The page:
think the sun can't harm your pet? think again!

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Dr. Kim Smyth
Posted by Dr. Kim Smyth on Oct 07 2014

We don’t often think about our pet’s exposure to UV light, but it’s an important factor to consider year-round, especially for pets who spend a lot of time outdoors. Because our pets have a natural barrier to UV rays in the form of fur, you may think that the risk of sunburn (or worse, skin cancer) is slim to none. And you would be mostly right.

But, of course, there are several exceptions:

  • White pets. Cats and dogs with white fur are particularly susceptible to the damaging effects of the sun’s rays because UV light can penetrate to the skin. Furthermore, white haired pets tend to have lighter pigmented skin on their noses, ears and around their eyes. This pinkish skin is more susceptible to burns.

  • Short-haired pets. Pets with short hair are more apt to burn because their skin is more exposed to the sun than long haired pets. This is true for long haired pets who get shaved, too.

  • Pets who sunbathe on their backs. Unhaired skin found on the underbellies and groins of pets who lounge in the sun on their backs is prone to sunburn.

  • Pets who have hair loss for any reason. Where there is no hair to protect the skin, sunburn can occur.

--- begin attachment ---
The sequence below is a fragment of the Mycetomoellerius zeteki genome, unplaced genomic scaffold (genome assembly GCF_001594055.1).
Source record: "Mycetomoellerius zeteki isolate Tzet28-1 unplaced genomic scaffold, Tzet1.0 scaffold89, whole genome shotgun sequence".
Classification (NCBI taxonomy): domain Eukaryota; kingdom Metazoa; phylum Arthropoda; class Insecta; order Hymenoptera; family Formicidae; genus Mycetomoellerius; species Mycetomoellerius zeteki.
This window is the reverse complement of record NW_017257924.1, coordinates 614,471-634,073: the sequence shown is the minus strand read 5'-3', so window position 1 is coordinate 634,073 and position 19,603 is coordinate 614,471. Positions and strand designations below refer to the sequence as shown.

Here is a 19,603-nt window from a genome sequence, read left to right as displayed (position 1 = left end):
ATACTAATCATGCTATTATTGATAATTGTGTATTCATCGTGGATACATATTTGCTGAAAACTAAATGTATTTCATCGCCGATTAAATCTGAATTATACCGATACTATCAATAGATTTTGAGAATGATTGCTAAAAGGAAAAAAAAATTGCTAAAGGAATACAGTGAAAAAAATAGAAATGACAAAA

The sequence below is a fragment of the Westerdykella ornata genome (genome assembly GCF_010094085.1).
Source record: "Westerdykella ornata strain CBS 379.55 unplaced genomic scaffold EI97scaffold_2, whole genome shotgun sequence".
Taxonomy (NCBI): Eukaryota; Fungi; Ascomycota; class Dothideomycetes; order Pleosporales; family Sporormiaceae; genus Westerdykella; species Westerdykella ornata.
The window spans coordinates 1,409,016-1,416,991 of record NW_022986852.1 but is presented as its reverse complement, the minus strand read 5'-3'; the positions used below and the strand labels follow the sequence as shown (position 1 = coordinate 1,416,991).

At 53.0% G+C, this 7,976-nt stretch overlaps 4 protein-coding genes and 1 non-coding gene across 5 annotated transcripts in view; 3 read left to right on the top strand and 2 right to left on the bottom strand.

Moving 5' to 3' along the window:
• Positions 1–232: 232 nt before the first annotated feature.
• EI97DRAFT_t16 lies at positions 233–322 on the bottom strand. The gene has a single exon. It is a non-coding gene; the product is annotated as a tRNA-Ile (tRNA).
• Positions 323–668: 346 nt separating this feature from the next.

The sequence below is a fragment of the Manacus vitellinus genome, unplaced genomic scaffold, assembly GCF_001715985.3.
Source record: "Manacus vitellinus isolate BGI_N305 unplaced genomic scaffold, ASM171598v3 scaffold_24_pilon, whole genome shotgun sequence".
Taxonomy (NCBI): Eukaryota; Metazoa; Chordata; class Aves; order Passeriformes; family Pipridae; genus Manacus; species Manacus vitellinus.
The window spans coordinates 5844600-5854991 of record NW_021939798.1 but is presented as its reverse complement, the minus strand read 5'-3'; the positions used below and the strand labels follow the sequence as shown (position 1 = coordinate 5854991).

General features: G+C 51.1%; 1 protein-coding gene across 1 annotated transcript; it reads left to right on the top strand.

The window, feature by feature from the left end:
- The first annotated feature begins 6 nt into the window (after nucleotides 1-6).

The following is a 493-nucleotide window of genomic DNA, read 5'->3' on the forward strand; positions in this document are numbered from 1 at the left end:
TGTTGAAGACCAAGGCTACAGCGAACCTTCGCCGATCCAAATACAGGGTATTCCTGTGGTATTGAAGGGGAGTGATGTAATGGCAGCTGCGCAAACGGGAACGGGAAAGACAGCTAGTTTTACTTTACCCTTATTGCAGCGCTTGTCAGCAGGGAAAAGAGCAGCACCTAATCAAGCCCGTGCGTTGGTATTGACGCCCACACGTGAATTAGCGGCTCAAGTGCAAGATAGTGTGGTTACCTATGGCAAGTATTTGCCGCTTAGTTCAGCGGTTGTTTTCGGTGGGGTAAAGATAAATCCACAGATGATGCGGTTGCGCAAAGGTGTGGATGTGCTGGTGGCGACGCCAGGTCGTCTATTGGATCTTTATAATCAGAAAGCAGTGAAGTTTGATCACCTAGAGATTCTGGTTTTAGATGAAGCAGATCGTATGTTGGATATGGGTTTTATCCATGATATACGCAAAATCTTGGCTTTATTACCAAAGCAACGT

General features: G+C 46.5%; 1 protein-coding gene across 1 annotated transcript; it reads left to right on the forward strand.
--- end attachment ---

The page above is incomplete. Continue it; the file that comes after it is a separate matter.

I mentioned white pets specifically, but I do want to address the ears and muzzles of all pets, because it is in these areas where the fur coat is usually pretty thin. As is the case for pets with hair loss, areas like the nose and ear tips where the hair is thin are particularly prone to sun damage. White cats seem to bear the brunt of sun damage on their ear tips, which can succumb to squamous cell carcinomas overtime if unprotected, but any pet with chronic sun exposure is at risk.

So, what’s an outdoor-loving family to do? You apply sunscreen to yourself and your kids, and you encourage your family members to wear hats and rash guards to keep their skin protected from the sun. These same guidelines can be applied to your pets!

  • Provide shade. You can’t force your pet to sit in the shade, but do provide a spot out of the sun for them to rest. Putting water bowls in a shady area will encourage them to visit this spot more often. Shade is also important for staving off heat stroke, which is still a danger during warmer weather.

  • Apply sunscreen. Yes, even our pets need sunscreen. Look for sunscreens that are formulated specifically for pets. Using proper sunscreens is especially important in cats, who are fastidious groomers and who are also more susceptible to toxins than their barking brothers. Infant sunscreens can also be used for pets, but if your pet is a known licker, stick with pet-safe versions. Cover all skin that doesn’t have a thick fur coat, and don’t forget the ear tips and nose!